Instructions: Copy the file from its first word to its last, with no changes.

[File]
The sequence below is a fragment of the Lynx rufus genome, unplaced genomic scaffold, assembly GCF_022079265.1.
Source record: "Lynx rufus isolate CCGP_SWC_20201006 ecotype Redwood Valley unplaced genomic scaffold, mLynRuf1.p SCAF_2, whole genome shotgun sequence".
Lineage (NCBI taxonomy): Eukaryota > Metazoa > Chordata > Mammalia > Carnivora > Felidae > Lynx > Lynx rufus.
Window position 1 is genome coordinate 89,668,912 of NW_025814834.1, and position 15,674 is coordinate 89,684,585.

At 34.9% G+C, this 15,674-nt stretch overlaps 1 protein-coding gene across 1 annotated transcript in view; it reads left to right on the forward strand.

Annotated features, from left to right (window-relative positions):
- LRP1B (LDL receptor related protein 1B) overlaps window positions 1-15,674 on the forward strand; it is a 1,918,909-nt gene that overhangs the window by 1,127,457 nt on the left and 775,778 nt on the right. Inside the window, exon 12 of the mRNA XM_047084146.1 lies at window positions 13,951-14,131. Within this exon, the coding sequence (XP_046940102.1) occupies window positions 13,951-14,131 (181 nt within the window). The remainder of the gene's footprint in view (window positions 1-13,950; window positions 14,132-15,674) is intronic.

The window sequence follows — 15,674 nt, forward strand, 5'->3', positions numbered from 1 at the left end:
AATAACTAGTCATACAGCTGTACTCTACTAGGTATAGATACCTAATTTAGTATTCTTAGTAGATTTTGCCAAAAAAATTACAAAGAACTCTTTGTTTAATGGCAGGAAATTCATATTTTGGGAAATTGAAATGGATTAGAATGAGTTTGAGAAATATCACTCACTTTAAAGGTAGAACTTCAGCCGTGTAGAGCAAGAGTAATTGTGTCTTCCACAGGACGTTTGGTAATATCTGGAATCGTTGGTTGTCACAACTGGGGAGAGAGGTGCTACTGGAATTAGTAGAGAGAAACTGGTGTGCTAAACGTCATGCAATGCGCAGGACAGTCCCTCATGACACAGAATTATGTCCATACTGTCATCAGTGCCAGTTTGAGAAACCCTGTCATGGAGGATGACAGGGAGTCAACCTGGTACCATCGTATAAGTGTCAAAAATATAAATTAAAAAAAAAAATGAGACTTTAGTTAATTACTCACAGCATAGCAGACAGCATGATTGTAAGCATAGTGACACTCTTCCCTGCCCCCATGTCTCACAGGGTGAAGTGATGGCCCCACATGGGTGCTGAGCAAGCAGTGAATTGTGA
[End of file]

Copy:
The sequence below is a fragment of the Lynx rufus genome, unplaced genomic scaffold, assembly GCF_022079265.1.
Source record: "Lynx rufus isolate CCGP_SWC_20201006 ecotype Redwood Valley unplaced genomic scaffold, mLynRuf1.p SCAF_2, whole genome shotgun sequence".
Lineage (NCBI taxonomy): Eukaryota > Metazoa > Chordata > Mammalia > Carnivora > Felidae > Lynx > Lynx rufus.
Window position 1 is genome coordinate 89,668,912 of NW_025814834.1, and position 15,674 is coordinate 89,684,585.

At 34.9% G+C, this 15,674-nt stretch overlaps 1 protein-coding gene across 1 annotated transcript in view; it reads left to right on the forward strand.

Annotated features, from left to right (window-relative positions):
- LRP1B (LDL receptor related protein 1B) overlaps window positions 1-15,674 on the forward strand; it is a 1,918,909-nt gene that overhangs the window by 1,127,457 nt on the left and 775,778 nt on the right. Inside the window, exon 12 of the mRNA XM_047084146.1 lies at window positions 13,951-14,131. Within this exon, the coding sequence (XP_046940102.1) occupies window positions 13,951-14,131 (181 nt within the window). The remainder of the gene's footprint in view (window positions 1-13,950; window positions 14,132-15,674) is intronic.

The window sequence follows — 15,674 nt, forward strand, 5'->3', positions numbered from 1 at the left end:
AATAACTAGTCATACAGCTGTACTCTACTAGGTATAGATACCTAATTTAGTATTCTTAGTAGATTTTGCCAAAAAAATTACAAAGAACTCTTTGTTTAATGGCAGGAAATTCATATTTTGGGAAATTGAAATGGATTAGAATGAGTTTGAGAAATATCACTCACTTTAAAGGTAGAACTTCAGCCGTGTAGAGCAAGAGTAATTGTGTCTTCCACAGGACGTTTGGTAATATCTGGAATCGTTGGTTGTCACAACTGGGGAGAGAGGTGCTACTGGAATTAGTAGAGAGAAACTGGTGTGCTAAACGTCATGCAATGCGCAGGACAGTCCCTCATGACACAGAATTATGTCCATACTGTCATCAGTGCCAGTTTGAGAAACCCTGTCATGGAGGATGACAGGGAGTCAACCTGGTACCATCGTATAAGTGTCAAAAATATAAATTAAAAAAAAAAATGAGACTTTAGTTAATTACTCACAGCATAGCAGACAGCATGATTGTAAGCATAGTGACACTCTTCCCTGCCCCCATGTCTCACAGGGTGAAGTGATGGCCCCACATGGGTGCTGAGCAAGCAGTGAATTGTGA